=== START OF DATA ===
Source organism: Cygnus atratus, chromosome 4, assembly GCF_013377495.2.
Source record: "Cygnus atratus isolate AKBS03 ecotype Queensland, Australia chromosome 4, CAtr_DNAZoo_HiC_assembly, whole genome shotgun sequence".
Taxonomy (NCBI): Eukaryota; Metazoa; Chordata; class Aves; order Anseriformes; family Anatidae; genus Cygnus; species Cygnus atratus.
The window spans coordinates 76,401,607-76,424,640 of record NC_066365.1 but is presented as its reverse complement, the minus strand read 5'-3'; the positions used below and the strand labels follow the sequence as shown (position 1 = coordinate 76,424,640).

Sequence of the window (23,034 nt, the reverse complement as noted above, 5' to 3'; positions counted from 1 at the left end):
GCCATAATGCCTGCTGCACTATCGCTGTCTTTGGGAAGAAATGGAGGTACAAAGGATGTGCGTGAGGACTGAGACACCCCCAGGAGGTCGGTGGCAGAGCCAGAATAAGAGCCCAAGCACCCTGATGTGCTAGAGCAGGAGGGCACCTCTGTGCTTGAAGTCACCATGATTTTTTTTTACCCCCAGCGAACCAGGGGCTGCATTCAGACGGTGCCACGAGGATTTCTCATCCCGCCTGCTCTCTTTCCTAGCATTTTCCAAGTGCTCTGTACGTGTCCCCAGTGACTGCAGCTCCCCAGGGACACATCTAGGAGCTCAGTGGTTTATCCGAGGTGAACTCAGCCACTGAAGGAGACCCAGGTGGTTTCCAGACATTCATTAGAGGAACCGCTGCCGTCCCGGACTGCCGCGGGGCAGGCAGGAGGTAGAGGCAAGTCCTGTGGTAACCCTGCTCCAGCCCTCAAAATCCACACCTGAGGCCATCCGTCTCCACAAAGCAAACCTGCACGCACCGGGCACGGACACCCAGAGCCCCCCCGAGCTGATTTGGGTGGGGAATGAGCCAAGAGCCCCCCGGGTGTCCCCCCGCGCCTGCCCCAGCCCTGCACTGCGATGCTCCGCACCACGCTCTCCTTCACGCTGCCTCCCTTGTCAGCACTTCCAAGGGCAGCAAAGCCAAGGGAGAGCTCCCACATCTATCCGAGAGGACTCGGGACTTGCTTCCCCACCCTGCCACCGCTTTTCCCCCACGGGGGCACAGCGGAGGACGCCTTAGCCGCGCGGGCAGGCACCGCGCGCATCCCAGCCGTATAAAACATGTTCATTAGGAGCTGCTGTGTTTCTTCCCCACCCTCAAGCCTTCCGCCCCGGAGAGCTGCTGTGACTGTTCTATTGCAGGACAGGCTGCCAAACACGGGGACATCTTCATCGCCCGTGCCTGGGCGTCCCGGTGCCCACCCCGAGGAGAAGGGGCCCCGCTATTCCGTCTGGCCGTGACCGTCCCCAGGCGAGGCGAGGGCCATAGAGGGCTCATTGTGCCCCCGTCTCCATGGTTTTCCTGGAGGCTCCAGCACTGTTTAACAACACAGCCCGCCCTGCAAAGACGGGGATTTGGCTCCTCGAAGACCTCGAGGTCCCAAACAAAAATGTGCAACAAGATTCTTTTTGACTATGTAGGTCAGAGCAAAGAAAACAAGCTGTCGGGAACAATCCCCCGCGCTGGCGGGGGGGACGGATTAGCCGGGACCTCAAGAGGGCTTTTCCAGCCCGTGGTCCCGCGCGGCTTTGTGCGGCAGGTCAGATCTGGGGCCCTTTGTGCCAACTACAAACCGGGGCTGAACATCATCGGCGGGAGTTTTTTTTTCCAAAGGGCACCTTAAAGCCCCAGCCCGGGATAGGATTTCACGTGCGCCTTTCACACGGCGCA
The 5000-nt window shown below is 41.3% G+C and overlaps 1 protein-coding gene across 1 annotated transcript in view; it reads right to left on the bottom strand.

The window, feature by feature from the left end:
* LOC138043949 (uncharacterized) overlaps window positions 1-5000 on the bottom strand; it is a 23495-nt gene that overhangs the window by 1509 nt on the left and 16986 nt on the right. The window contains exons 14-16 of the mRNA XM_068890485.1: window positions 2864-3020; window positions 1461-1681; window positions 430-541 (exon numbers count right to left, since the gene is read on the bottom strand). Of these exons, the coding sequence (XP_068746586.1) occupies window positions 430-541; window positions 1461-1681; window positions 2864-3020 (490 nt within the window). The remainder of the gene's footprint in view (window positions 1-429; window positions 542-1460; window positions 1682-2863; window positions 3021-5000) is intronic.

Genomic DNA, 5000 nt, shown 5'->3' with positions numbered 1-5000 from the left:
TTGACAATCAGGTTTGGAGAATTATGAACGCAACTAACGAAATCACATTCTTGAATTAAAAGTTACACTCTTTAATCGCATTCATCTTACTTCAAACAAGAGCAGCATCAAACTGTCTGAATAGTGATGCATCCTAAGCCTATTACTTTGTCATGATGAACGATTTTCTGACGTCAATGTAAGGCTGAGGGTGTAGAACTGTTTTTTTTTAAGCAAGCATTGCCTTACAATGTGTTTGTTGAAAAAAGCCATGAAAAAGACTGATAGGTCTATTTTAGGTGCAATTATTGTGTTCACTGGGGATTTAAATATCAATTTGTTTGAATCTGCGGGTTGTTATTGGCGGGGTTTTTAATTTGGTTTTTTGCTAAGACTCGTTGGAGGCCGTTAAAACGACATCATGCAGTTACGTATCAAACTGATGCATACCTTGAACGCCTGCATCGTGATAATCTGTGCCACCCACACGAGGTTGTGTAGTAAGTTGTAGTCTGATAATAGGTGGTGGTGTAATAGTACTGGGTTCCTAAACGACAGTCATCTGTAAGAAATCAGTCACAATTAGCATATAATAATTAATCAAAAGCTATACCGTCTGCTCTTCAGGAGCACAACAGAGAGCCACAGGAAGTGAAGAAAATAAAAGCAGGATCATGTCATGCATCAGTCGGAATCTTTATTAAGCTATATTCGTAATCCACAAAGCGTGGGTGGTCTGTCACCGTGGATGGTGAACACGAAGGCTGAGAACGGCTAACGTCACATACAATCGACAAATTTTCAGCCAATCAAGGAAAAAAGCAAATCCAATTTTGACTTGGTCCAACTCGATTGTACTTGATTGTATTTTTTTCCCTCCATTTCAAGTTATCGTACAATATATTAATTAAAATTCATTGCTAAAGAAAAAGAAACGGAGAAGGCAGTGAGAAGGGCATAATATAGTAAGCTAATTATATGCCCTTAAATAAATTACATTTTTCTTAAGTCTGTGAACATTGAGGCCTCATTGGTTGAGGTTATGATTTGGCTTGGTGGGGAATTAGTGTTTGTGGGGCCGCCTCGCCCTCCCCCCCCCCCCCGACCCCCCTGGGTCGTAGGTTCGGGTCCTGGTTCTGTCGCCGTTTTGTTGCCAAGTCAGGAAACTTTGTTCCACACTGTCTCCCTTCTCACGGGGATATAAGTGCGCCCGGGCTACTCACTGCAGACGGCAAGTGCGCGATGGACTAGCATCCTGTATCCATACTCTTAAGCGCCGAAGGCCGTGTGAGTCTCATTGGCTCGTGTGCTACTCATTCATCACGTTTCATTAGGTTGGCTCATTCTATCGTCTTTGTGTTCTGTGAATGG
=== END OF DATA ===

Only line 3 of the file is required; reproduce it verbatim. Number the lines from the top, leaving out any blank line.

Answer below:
Taxonomy (NCBI): Eukaryota; Metazoa; Chordata; class Aves; order Anseriformes; family Anatidae; genus Cygnus; species Cygnus atratus.